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Love meets identity, humor in Grinnell grad’s movie


The Big Sick centers on the romance between an interracial couple and a Pakistani man’s struggle to develop a personal identity while defining key relationships in his life.

By Lucia Wagner

The Big Sick, a hybrid between a romantic comedy and a cultured drama, débuted at FilmScene on June 13. The first three showings were soon sold out — and after viewing the motion picture, I understand the hype.

The cross-genre film, written by actor and comedian Kumail Nanjiani (“Silicon Valley”) as well as wife Emily V. Gordon (co-creator of “The Meltdown with Jonah and Kumail and author of Super You”), is based on the couple’s real-life romance. While Nanjiani stars as himself in the film, up-and-coming actress Zoe Kazan adopts the role of Emily.

Nanjiani is a graduate of Grinnell College, a private liberal-arts college in Grinnell, Iowa.

The Big Sick seemingly follows a quintessential independent-romance flick: two strangers meet, spend the night together, and fall in love — albeit both characters insist they are not seeking a relationship. But the automatic chemistry, clever banter — mainly sarcastic, with a hint of self-deprecation — and wit of Nanjiani and Gordon heartwarmingly prevails.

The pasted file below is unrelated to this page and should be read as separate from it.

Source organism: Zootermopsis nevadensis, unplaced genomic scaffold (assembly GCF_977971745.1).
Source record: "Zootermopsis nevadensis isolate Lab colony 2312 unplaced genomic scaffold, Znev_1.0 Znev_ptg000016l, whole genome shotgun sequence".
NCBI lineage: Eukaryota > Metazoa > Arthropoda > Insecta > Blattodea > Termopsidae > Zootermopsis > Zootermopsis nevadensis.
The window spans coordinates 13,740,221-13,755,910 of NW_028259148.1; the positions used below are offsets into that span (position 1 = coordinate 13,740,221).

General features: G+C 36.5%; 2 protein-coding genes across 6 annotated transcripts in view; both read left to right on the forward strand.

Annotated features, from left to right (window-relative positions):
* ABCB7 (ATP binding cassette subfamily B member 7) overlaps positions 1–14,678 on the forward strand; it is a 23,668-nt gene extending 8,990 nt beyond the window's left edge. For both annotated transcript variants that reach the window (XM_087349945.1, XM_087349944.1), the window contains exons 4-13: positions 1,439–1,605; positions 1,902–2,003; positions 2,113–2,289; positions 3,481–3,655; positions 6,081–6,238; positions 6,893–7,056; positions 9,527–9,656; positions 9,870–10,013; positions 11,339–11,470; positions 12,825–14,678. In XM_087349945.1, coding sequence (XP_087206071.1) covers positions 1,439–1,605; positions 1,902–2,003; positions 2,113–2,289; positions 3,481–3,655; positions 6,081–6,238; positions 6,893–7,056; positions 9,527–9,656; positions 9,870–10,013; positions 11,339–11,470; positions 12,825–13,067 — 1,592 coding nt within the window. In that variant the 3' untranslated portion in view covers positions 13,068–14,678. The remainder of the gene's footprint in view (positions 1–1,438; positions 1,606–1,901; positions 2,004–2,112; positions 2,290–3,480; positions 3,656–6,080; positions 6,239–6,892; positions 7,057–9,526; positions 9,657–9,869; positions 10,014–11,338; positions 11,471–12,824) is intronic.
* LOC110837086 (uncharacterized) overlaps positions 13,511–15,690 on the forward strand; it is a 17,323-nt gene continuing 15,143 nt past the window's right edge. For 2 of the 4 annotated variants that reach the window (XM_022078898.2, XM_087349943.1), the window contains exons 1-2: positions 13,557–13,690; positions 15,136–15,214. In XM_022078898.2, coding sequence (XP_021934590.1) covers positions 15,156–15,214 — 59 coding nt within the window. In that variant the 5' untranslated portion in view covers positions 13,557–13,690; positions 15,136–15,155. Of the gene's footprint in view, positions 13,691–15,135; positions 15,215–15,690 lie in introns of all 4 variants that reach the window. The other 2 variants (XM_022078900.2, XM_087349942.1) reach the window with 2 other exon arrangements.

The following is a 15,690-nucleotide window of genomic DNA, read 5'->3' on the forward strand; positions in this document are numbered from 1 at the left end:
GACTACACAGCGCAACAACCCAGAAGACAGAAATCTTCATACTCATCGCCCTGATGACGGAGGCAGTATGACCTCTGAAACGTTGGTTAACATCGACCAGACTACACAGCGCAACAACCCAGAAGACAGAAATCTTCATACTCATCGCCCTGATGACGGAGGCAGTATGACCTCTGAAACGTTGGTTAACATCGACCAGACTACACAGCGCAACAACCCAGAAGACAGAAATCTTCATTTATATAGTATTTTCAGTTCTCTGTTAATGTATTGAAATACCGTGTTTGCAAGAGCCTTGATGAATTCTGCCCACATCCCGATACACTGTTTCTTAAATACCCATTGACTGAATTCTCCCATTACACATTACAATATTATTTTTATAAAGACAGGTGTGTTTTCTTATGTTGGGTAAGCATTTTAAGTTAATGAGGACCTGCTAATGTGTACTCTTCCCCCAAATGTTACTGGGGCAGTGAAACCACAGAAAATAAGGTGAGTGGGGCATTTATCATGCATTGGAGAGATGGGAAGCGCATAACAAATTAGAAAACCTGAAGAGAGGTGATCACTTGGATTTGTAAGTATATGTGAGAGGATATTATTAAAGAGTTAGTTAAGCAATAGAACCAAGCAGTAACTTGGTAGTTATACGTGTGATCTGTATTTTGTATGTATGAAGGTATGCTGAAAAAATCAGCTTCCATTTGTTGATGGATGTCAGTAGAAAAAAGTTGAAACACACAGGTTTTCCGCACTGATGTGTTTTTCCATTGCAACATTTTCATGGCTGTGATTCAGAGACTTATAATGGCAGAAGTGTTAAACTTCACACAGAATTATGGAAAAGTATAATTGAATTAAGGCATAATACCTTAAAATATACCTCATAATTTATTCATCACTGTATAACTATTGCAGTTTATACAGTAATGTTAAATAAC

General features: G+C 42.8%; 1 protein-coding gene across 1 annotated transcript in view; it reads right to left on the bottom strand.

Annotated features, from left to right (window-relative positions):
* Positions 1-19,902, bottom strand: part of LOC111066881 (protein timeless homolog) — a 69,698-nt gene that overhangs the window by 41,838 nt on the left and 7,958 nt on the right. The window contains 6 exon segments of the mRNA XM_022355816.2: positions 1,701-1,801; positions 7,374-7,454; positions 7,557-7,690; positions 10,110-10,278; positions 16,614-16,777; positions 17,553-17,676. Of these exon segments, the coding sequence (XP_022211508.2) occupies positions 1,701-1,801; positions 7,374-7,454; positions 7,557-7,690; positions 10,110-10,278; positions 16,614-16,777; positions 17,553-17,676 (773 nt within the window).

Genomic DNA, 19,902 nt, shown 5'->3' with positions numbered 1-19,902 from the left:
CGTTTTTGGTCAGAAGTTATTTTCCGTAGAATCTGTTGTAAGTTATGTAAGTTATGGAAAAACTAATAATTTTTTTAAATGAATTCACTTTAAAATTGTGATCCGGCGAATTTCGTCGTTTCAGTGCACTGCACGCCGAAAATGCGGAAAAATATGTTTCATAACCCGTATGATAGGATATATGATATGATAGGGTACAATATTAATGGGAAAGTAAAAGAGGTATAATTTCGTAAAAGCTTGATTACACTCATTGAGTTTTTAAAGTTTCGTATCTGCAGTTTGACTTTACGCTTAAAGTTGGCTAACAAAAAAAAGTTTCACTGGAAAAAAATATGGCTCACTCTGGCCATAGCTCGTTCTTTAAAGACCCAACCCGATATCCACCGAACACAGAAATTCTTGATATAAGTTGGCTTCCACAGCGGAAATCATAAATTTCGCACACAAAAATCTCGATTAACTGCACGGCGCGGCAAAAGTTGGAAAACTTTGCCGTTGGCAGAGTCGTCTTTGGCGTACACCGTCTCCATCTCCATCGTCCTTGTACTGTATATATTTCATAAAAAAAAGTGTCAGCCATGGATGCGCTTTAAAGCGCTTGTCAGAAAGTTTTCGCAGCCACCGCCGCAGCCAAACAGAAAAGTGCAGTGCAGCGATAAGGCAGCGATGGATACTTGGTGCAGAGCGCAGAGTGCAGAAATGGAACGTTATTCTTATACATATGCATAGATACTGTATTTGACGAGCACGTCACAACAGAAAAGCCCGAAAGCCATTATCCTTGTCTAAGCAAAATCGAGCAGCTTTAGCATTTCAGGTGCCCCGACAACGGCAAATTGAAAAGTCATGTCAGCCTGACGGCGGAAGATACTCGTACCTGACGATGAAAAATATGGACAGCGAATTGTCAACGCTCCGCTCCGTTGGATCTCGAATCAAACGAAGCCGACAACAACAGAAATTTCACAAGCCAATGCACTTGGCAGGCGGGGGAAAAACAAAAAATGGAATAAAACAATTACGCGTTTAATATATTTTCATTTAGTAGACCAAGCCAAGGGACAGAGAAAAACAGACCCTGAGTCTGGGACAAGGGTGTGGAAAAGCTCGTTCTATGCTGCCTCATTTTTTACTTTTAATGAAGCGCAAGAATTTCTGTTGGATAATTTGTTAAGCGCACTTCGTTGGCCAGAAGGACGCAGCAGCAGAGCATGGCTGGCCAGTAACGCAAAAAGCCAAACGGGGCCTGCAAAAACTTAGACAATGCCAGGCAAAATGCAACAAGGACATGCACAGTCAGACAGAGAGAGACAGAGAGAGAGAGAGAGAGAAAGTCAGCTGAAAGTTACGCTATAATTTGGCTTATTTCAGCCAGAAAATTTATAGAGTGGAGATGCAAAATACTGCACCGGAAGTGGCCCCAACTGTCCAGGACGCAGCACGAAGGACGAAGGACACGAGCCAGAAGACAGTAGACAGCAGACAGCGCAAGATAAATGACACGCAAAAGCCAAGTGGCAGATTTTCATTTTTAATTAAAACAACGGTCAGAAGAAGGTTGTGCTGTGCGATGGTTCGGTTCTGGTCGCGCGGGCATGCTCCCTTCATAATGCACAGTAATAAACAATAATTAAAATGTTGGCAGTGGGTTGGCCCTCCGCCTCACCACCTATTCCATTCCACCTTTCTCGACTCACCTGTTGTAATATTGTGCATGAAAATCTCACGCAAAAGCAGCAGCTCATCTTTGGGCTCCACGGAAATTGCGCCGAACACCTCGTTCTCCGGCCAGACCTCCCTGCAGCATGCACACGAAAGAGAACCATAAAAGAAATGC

Gordon is forbidden fruit to Pakistani-American Nanjiani. Raised by Pakistani parents, the traditional fate of an arranged marriage with another Muslim threatens the relationship between the two. Nanjiani’s parents, particularly his mother (Zenobia Shroff), “ghost” their son once they learn of his secret (and white) girlfriend.

The dominant strength of The Big Sick lies in the dialogue. A nod to writers Nanjiani and real-life Gordon as they launch thoughtful discussions on Muslim culture, arranged marriage, and what constitutes the American Citizen. The audience roots for each character.

Nanjiani is admired for ultimately expressing love for his girlfriend and his humor and tenacity once he informs his parents he cannot be kicked out of the family because, as a member of the family, he has a vote in his fate.

Gordon is appreciated for her open and positive outlook on life. But her parents, Beth (Holly Hunter) and Terry (Ray Romano), become the real heroes as they ultimately embrace Nanjiani before their own daughter does, despite the hurdles ahead.

The title of the film is self-explanatory. Gordon is placed in a medically induced coma while five doctors struggle to diagnose her unknown “big sick” and administer a cure. The timing of the malady is expected, if not a cliché — Nanjiani and Gordon just broke up. But Gordon’s illness presents the opportunity for a special bond to develop between Nanjiani and Gordon’s parents.

The genuineness of The Big Sick is enchanting. Yes, the film was based on real-life events; however, Kazan’s portrayal of quirky and intelligent Gordon will swiftly captivate the audience. As Nanjiani falls for Gordon, the audience falls for Gordon, too. Both characters are multidimensional — Gordon is no manic pixie dream girl, and Nanjiani is not solely a millennial funny guy.

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